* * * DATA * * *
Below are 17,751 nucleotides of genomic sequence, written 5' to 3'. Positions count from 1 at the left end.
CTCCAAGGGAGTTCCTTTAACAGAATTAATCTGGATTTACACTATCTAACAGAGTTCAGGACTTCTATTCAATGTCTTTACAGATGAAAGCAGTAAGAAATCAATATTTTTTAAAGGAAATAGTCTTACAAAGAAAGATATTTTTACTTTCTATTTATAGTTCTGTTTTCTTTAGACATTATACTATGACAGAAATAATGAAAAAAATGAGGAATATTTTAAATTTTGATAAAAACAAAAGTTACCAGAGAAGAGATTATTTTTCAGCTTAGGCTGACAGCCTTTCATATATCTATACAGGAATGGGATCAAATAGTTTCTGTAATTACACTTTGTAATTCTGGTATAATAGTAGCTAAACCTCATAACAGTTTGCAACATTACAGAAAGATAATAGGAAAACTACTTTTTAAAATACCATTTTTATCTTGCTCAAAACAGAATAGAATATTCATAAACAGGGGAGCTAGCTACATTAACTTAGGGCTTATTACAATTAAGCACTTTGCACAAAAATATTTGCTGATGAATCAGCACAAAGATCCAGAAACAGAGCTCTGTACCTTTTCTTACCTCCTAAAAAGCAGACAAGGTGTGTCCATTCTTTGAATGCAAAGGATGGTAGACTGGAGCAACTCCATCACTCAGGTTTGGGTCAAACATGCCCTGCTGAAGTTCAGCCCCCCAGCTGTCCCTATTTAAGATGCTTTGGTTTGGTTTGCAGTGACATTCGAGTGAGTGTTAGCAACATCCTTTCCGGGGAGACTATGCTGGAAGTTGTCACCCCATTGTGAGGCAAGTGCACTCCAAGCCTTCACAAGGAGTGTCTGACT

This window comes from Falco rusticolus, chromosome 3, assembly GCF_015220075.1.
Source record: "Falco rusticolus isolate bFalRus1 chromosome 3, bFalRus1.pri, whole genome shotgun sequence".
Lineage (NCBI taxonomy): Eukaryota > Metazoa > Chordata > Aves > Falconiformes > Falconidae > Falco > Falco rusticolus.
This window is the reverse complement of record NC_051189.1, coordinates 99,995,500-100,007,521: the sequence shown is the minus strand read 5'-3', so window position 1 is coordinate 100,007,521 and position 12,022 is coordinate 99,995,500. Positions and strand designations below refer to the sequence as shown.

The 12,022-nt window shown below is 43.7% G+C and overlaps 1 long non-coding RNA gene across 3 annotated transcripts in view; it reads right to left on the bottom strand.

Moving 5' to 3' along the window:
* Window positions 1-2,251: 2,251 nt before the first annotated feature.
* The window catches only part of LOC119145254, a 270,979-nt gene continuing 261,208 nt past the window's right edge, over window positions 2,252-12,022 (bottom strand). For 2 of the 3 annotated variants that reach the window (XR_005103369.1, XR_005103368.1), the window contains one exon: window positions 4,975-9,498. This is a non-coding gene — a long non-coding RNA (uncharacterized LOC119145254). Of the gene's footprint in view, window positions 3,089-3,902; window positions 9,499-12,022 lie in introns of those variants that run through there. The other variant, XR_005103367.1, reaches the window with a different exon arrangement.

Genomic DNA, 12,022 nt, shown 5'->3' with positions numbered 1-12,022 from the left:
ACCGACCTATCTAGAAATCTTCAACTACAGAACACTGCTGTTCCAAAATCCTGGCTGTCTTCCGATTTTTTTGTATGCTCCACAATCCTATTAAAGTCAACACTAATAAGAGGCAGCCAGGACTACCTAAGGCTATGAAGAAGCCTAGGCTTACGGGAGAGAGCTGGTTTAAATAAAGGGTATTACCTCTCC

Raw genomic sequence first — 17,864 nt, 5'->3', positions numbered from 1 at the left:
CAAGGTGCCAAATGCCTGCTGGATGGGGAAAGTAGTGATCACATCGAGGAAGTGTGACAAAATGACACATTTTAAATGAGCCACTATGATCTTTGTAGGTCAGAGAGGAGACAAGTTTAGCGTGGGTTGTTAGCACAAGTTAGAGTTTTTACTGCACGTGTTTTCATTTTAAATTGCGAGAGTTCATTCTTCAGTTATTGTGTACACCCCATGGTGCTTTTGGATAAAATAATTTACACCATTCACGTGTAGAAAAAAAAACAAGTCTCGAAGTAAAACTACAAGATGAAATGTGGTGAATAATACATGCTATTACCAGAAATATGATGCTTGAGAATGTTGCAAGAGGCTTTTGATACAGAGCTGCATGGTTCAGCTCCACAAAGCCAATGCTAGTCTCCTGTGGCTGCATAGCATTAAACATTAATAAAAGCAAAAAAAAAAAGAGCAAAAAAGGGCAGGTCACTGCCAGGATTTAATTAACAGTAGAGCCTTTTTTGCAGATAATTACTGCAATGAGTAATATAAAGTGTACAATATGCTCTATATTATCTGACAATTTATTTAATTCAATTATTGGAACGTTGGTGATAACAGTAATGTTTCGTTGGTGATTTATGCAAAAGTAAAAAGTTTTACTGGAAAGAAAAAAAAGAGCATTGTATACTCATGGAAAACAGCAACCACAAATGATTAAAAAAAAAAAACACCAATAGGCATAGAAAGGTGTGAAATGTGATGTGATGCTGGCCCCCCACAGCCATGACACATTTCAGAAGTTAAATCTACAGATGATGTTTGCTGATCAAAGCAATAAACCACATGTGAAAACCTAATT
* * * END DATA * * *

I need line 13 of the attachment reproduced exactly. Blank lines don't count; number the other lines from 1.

Raw genomic sequence first — 17,864 nt, 5'->3', positions numbered from 1 at the left: